Investing is different. It is taking what you and I save, and putting it to work in order to make money from our savings. This can be done in many ways. My Dad bought stocks before I was born. He was always buying stocks And he was always promoting Wal Mart stock. Boy, was he ever right! Stocks are a way to invest your money. Investments can include everything from tocks and CD's to antiques and horses. The opportunities are vast. My purpose in writing at this time, though, is to show ways you can invest locally. It might go without saying that local investing has many advantages. One is you are very close to your investment. You can see it. It may be in your backyard! The disadvantage of investing not locally is the disconnect we have with that investment. We don't know the company or where the bank is investing what is put into savings by people. Some banks invest locally, but much of it can go beyond what is local into the world of large, corporate investments.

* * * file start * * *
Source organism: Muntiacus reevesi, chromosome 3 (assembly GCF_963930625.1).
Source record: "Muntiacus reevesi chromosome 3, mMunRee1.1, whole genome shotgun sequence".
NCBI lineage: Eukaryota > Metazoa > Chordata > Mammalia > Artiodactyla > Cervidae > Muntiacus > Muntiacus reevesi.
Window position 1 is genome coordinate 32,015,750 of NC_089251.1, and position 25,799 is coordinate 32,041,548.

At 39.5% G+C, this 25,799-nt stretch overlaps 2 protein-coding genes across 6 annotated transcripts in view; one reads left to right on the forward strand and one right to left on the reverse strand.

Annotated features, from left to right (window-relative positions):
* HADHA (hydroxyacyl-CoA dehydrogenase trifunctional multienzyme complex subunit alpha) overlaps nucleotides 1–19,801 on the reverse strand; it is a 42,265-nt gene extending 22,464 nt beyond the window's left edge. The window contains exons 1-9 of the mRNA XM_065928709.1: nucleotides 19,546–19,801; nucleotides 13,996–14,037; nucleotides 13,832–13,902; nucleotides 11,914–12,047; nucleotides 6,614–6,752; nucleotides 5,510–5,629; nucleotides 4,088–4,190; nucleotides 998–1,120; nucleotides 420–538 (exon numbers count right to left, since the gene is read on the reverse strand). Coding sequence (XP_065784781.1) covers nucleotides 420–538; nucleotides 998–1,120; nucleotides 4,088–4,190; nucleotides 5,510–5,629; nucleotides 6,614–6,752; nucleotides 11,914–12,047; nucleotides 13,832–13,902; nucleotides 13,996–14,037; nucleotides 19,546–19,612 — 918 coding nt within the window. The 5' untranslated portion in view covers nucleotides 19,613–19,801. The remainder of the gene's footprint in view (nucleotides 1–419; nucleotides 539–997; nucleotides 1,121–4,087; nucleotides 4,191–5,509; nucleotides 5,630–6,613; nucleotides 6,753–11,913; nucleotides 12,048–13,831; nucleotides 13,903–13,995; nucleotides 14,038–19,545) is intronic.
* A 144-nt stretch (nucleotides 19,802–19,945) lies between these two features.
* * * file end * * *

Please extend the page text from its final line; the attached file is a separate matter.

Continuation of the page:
How, then, can you invest locally? I am going to narrow in on one local investment that is tried and proven over the years. Mind you, there are many. The Kool Aid stand on the corner the child has is a local investment.! One person starts up a little shop to make or sells their wares, and that is an investment. Another puts money into growing produce or animals for the market, and they are investing. Here is someone who buys, fixes up and sells used cars. They are investing. I lived with a fellow seminarian who did just that. He always had two or three cars near the curb. He did quite well at it, I might say. Quilts bring more money that you would expect. The list goes on. Investment of money is not you or I doing these things necessarily (although we can be involved in them), but rather using our money we have saved to enable others to do these things. That is the wisest investment. It is using your money to create product and producers of something.